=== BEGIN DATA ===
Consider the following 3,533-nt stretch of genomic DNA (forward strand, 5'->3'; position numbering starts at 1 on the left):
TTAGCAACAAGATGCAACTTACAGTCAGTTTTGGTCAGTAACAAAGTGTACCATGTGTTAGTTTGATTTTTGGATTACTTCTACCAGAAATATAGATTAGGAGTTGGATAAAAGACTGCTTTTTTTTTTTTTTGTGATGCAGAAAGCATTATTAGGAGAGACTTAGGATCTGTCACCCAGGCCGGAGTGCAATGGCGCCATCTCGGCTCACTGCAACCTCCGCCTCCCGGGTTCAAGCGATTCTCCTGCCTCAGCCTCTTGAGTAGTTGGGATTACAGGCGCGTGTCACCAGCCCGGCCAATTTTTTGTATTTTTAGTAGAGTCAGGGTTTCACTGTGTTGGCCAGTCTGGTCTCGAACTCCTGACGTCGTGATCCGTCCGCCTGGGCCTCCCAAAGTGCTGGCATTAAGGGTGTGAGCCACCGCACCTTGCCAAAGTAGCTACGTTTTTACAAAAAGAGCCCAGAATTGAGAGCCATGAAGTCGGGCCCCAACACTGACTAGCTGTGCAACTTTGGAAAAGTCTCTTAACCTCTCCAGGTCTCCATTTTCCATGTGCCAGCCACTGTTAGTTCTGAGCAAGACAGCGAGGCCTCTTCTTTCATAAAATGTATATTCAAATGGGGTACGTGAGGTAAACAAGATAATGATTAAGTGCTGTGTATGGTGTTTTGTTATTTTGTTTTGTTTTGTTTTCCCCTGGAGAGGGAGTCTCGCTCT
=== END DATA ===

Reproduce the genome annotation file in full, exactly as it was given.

Consider the following 3,533-nt stretch of genomic DNA (forward strand, 5'->3'; position numbering starts at 1 on the left):
TTAGCAACAAGATGCAACTTACAGTCAGTTTTGGTCAGTAACAAAGTGTACCATGTGTTAGTTTGATTTTTGGATTACTTCTACCAGAAATATAGATTAGGAGTTGGATAAAAGACTGCTTTTTTTTTTTTTTGTGATGCAGAAAGCATTATTAGGAGAGACTTAGGATCTGTCACCCAGGCCGGAGTGCAATGGCGCCATCTCGGCTCACTGCAACCTCCGCCTCCCGGGTTCAAGCGATTCTCCTGCCTCAGCCTCTTGAGTAGTTGGGATTACAGGCGCGTGTCACCAGCCCGGCCAATTTTTTGTATTTTTAGTAGAGTCAGGGTTTCACTGTGTTGGCCAGTCTGGTCTCGAACTCCTGACGTCGTGATCCGTCCGCCTGGGCCTCCCAAAGTGCTGGCATTAAGGGTGTGAGCCACCGCACCTTGCCAAAGTAGCTACGTTTTTACAAAAAGAGCCCAGAATTGAGAGCCATGAAGTCGGGCCCCAACACTGACTAGCTGTGCAACTTTGGAAAAGTCTCTTAACCTCTCCAGGTCTCCATTTTCCATGTGCCAGCCACTGTTAGTTCTGAGCAAGACAGCGAGGCCTCTTCTTTCATAAAATGTATATTCAAATGGGGTACGTGAGGTAAACAAGATAATGATTAAGTGCTGTGTATGGTGTTTTGTTATTTTGTTTTGTTTTGTTTTCCCCTGGAGAGGGAGTCTCGCTCT